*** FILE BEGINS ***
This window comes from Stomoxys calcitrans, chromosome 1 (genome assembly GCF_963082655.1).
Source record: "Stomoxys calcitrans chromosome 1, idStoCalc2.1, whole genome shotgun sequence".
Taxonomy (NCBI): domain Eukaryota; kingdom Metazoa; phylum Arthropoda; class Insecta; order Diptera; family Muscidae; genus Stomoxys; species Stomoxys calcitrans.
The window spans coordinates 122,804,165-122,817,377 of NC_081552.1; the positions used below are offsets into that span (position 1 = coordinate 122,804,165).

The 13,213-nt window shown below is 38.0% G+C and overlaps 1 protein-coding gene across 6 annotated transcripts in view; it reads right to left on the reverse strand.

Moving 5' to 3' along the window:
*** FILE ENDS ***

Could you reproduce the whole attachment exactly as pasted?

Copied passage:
This window comes from Stomoxys calcitrans, chromosome 1 (genome assembly GCF_963082655.1).
Source record: "Stomoxys calcitrans chromosome 1, idStoCalc2.1, whole genome shotgun sequence".
Taxonomy (NCBI): domain Eukaryota; kingdom Metazoa; phylum Arthropoda; class Insecta; order Diptera; family Muscidae; genus Stomoxys; species Stomoxys calcitrans.
The window spans coordinates 122,804,165-122,817,377 of NC_081552.1; the positions used below are offsets into that span (position 1 = coordinate 122,804,165).

The 13,213-nt window shown below is 38.0% G+C and overlaps 1 protein-coding gene across 6 annotated transcripts in view; it reads right to left on the reverse strand.

Moving 5' to 3' along the window: